I have to use a soft muzzle when people my dog does not know well come to the house. He's 12 yrs old, fearful and misunderstands some movements. He's a great family dog but every once and awhile he bites people he doesn't know well and it always takes me by surprise because I have relaxed and don't see the cues. Soft muzzle, no bites. Easy as that. I think he prefers it to being shut in a bedroom for the duration.


Mon, Jan 7, 2013 : 1:50 p.m.

As a professional groomer, we too at times need to muzzle dogs. For their safety, but mostly for ours. Most commonly it is for nail trims. Other times it's basically because the dog doesn't like the whole grooming process. Not only does the muzzle protect it also acts as a calming agent. Dogs will immediately settle down knowing that they can't use their mouth/teeth as a weapon! I am all for the use of a soft muzzle if and only if the need is necessary! Thank you for your article.


Mon, Jan 7, 2013 : 12:59 p.m.

Good...this is about the ONLY time a muzzle is ok. If you have to muzzle your dog to bring it out in have failed as a pet owner. Doesn't matter WHAT reason you are have no business owning that pet NOR bring it out in public. If you're being overly cautious then you have no business owning that dog in the first place... If your dog bites then you shouldn't bring a vicious animal into public...ever... There is no excuse for using a muzzle to bring a dog out in public.


Mon, Jan 7, 2013 : 8:26 p.m.

I'm with Lorrie on this. If a dog has aggression issues in certain circumstances, a soft muzzle is humane. All dogs need exercise. They don't need to be hidden away.


Mon, Jan 7, 2013 : 2:52 p.m.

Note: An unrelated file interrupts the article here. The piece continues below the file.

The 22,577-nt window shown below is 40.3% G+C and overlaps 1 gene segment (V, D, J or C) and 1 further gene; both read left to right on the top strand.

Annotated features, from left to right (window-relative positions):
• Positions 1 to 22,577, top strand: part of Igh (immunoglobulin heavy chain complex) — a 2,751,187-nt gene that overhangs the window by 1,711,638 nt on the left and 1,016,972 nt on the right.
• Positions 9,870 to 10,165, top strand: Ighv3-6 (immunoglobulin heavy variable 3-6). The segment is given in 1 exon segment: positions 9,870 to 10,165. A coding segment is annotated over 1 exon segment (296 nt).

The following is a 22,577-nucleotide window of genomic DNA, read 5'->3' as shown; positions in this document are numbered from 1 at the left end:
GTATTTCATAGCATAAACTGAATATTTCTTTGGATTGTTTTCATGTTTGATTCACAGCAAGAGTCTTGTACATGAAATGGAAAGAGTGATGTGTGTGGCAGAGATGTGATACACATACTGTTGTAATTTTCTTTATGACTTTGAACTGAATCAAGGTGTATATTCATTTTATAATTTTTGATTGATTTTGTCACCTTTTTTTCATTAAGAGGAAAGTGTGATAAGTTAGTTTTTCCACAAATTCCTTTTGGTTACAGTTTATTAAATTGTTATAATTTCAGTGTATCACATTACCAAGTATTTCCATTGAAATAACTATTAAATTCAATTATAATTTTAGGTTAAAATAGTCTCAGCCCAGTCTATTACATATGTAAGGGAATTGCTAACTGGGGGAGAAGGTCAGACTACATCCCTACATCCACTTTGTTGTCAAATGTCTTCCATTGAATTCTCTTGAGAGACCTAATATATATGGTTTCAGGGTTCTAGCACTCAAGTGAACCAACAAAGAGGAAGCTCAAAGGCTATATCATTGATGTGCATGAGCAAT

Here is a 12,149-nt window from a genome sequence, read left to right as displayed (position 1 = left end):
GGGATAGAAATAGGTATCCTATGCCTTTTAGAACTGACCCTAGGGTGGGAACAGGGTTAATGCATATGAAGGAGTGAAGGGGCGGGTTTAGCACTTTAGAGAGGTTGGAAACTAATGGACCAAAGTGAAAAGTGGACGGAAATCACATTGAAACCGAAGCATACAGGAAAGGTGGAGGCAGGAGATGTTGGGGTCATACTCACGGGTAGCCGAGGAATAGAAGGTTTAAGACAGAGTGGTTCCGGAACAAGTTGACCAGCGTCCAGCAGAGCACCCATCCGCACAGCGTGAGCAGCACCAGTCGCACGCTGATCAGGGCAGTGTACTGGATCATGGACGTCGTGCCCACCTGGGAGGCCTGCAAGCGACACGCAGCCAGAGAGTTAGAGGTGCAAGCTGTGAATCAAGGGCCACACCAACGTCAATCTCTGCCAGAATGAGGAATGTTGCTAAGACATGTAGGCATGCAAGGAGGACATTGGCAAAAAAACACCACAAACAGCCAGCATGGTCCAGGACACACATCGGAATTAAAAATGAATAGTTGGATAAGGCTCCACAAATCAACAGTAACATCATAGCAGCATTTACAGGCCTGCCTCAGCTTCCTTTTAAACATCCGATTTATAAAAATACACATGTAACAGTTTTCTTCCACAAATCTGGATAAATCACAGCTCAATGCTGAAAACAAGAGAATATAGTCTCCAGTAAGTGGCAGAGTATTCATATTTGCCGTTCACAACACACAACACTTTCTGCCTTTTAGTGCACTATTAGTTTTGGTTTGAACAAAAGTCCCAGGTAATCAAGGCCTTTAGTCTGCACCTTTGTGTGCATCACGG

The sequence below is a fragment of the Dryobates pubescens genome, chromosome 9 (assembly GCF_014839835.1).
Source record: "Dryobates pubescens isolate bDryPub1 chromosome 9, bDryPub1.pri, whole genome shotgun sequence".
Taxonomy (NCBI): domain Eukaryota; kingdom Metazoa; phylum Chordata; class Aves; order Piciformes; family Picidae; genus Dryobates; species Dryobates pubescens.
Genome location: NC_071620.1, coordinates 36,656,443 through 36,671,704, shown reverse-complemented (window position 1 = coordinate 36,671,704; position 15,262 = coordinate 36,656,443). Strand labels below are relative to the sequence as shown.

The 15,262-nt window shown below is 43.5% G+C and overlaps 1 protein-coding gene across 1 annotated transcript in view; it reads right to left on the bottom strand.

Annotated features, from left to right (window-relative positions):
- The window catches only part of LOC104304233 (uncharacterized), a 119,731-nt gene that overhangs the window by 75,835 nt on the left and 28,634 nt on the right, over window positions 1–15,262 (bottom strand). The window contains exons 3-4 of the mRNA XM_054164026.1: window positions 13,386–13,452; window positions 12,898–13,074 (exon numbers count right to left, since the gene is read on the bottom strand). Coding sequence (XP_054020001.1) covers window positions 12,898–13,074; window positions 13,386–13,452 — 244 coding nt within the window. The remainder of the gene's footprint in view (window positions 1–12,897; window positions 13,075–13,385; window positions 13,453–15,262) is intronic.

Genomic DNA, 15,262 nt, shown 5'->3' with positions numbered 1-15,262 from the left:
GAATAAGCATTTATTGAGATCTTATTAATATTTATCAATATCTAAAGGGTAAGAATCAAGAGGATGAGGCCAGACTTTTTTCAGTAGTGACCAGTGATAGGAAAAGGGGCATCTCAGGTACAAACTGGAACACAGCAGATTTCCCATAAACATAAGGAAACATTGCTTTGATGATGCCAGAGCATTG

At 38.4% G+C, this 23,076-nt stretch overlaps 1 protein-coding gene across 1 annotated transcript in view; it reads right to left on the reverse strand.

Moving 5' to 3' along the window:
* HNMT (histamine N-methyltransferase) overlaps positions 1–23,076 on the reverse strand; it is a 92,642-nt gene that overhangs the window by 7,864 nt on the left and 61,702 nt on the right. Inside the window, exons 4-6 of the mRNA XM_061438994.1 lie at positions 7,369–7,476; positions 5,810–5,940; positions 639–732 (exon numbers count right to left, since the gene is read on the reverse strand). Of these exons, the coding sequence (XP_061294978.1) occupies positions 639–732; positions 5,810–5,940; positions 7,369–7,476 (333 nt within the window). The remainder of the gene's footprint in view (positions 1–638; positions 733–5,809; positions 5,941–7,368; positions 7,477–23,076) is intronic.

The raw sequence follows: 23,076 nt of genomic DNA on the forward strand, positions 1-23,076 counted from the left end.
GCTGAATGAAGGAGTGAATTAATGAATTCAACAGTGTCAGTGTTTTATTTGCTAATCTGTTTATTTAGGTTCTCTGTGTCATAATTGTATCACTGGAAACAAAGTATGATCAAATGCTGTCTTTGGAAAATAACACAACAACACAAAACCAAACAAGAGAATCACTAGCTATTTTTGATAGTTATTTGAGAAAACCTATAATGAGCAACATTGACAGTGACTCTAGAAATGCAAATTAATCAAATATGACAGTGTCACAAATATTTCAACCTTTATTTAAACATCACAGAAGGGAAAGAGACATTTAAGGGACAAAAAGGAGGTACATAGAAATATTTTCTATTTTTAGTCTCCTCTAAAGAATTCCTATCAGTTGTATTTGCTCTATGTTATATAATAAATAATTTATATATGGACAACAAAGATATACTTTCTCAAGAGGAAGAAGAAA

Like I said....IN PUBLIC... Muzzling is fine for groomers, etc....but for PUBLIC If you need to muzzle the dog in public....that dog should NOT be in public.

Lynn Liston

Mon, Jan 7, 2013 : 2:43 p.m.

Billy, I'm another pet-sitter and I have to agree with Lorrie. Some of my families have adopted dogs that were traumatized earlier in life and still have remnant fear responses that are unpredictable- sometimes you just don't know when that frightening old memory might surface. When you're in an activity that might lead to a lapse of training, the compassionate thing to do is to use a soft muzzle. Not only does this prevent a biting incident, but I have found that, like the harness, the soft muzzle can be a signal or reminder to the dog that it needs to be on its best manners for a while. It can signal that something pleasant is about to happen like going for a walk, or that its going to have to be good while its nails are trimmed, but then a reward will follow, the muzzle coming off, and a treat and face rub offered along with an affirming 'good dog!". A soft muzzle is by no means a punishment, but through consistent and gentle use, is an integral part of training and socialization that allows dogs to fully participate with their owners in walks, play, and grooming.